McNab Valley gravel mine project launched

Jenny Wagler / Staff writer
May 21, 2010 01:00 AM

An aerial view of the proposed project site taken in 2008. It shows the spawning channel constructed by Howe Sound Pulp and Paper in the lower alluvial area and McNab Creek behind the tree buffer.

Calgary-based BURNCO Rock Products Ltd., a ready-mix concrete company, is proposing to build a sand and gravel mine in McNab Valley, west of Port Mellon.

"We hope to be able to ship one million tonnes [of aggregate] a year," company operations manager Derek Holmes told the Sunshine Coast Regional District (SCRD) planning and development committee Thursday, May 13. "In comparison, [Sechelt's] Construction Aggregates, the largest pit in Canada, ships between five and six million tonnes a year. So it's really a fraction of the size."

The company is proposing to develop sand and gravel pits on approximately 77 hectares of the company's 320-hectare McNab Valley property, plus use an additional 10 hectares of the site for a processing plant, product stockpiles and conveyors, according to a report prepared by company consultant Golder Associates for the B.C. Environmental Assessment Office.

The report states that, based on preliminary estimates, the company expects the mine would have an economic life of 20 to 30 years and produce more than 30 million tonnes of sand and gravel.

At the SCRD meeting, company consultant Mark Johannes, an environmental specialist with Golder Associates, spoke about the project's potential impacts on nearby salmon habitat.

"The property's development, in terms of the aggregate, is not intended to be near or harm McNab Creek proper at all," he said.

According to the Golder Asso-ciates report, McNab Creek supports runs of chum, pink, coho and chinook salmon, plus resident and sea-run cutthroat trout and steelhead.

Johannes said the proposed project footprint would, however, remove an artificial groundwater channel that was constructed in the early 2000s in the centre of the property to provide spawning and rearing habitat for salmon. But that channel, he said, has not proved a very successful habitat and is continuing to decline.

"What's happened since it was first constructed is the banks are slowly eroding, and we know that the viability of the channel has declined," he said. "We found a seal in here that ate every adult salmon, all eight of them, in the channel this year."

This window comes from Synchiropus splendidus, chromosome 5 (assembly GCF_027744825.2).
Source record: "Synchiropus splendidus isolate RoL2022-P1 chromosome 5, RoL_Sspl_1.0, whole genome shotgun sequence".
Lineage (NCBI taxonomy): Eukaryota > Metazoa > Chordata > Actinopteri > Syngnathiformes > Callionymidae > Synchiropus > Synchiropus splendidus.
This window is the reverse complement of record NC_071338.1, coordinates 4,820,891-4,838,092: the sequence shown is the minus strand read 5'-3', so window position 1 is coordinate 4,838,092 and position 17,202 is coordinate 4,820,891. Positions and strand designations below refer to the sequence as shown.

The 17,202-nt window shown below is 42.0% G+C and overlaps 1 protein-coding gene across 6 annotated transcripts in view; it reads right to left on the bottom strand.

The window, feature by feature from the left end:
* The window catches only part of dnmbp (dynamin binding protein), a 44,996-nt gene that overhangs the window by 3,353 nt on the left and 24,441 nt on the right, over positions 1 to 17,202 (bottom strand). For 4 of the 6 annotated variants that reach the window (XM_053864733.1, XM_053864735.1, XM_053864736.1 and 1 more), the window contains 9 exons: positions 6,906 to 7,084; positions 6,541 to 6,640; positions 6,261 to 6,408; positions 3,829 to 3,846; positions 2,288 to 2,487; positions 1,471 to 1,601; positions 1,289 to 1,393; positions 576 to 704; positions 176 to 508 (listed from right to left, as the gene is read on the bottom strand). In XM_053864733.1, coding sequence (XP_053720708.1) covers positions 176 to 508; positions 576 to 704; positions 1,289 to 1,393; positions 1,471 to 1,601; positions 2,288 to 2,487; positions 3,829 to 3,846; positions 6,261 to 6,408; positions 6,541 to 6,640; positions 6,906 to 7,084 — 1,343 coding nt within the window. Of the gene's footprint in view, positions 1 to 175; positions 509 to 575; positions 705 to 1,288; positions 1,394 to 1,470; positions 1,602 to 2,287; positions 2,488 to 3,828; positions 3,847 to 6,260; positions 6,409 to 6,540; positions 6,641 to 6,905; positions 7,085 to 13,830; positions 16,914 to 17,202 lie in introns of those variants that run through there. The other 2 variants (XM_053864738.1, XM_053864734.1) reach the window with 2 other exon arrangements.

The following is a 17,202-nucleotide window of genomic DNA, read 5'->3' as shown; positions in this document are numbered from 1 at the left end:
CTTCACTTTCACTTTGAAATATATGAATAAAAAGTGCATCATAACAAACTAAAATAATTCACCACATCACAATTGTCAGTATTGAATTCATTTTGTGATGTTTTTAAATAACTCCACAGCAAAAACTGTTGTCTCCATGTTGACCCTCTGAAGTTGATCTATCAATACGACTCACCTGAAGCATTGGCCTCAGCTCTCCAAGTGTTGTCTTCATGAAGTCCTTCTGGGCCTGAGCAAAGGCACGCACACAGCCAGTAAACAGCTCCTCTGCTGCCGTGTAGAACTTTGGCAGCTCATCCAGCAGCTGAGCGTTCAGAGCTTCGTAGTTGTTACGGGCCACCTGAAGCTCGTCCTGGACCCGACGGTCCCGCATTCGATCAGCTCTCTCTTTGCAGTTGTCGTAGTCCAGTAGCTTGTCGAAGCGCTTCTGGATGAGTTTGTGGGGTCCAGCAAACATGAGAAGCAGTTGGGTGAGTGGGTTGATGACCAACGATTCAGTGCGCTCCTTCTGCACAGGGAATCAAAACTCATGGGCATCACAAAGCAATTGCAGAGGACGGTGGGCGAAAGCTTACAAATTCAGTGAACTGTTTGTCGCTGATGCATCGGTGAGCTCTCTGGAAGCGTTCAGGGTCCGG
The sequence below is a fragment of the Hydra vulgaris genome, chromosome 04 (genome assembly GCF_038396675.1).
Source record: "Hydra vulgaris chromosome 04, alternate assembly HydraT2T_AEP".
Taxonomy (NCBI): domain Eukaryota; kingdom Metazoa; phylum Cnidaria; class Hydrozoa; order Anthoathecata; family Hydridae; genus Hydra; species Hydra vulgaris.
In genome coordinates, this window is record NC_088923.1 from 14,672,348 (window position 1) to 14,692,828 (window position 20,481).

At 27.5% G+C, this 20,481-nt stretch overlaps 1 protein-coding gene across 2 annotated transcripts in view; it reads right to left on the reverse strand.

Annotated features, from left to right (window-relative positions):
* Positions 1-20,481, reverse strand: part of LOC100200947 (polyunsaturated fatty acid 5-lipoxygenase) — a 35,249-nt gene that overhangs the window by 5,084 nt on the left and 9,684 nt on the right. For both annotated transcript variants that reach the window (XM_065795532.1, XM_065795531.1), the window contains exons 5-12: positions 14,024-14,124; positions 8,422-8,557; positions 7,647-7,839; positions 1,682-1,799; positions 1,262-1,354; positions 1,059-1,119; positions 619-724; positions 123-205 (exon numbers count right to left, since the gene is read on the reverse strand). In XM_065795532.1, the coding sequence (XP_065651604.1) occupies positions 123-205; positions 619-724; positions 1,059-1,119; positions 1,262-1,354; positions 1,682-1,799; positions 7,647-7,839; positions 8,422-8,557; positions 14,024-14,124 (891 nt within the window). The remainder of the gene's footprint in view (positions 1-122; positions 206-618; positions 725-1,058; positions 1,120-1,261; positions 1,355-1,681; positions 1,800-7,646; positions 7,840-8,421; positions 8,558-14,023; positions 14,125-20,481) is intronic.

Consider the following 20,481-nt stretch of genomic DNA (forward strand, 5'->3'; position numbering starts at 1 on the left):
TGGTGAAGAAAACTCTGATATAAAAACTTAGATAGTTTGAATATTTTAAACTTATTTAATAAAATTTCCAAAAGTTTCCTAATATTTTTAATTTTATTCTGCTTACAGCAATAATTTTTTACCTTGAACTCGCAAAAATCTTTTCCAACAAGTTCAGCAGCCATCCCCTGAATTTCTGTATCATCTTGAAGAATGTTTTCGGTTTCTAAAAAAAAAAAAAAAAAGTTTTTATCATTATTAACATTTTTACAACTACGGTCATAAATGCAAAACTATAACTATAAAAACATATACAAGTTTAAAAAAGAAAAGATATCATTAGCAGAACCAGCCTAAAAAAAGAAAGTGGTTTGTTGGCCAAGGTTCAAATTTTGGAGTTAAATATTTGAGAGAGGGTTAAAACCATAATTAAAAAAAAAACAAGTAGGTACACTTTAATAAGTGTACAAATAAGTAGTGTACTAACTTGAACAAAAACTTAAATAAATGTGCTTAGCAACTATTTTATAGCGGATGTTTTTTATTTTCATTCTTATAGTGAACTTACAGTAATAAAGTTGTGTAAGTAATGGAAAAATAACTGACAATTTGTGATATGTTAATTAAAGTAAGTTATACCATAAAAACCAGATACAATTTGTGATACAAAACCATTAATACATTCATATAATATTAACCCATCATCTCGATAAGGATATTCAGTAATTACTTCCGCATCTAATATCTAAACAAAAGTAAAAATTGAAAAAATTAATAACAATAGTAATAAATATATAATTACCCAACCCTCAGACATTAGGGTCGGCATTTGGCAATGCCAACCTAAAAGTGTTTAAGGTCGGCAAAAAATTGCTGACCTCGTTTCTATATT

Currently in the channel, he said, there are only two small areas where spawning habitat remains, because the rest of the channel is cloaked with fine sediment material.

"There are much, much, much better options for doing an enhancement and restorative project in and around McNab Creek, where the salmon populations are now [rather] than having this channel, which will not function in very quick order," he said.

In order to meet Department of Fisheries and Oceans requirements to cause no net loss to marine life and habitat, Johannes said, the company is proposing to replace the lost salmon habitat from the groundwater channel with new channels on McNab Creek proper.

"We have five concepts that would more than double the loss of this channel in terms of viable habitat," he said.

Johannes also stressed that no trees will be cut to accommodate the project.

"Every tree that's standing now will be maintained," he said.

Following the presentation, Halfmoon Bay director Garry Nohr told company representatives that the project will likely face sharp scrutiny, given Coast residents' difficult history with mining companies such as Pan Pacific Aggregates, which failed to clean up the environmental degradation at its East Porpoise Bay mine site.

"There's a lack of trust here on the Coast for some of the gravel outfits, so you just need to know that's going to be there," he said.

Following the company's delegation, McNab Creek Strata chairperson Troy Speedie briefly stated that the strata owners - who have property on the east side of the McNab Creek mouth - are opposing the project.

"We're trying to work with local government, the company, we're trying to learn as much as we can about the project, but generally we don't have a lot of faith in their mitigation measures. We think they're inadequate," he said. "And that the five pillars of the environmental assessment process -cultural, health, social, economic, environment and so forth -we believe as we understand the project, that it's going to have adverse negative affects to our community."

The company is currently in a pre-application phase, which will involve extensive stakeholder consultations and will include opportunity for public comment. According to a timeline in the Golder Associates report, the company is looking to submit its environmental assessment certificate application by January 2011, with a view to starting construction on the site in November 2011 and starting aggregate mining in September 2012.

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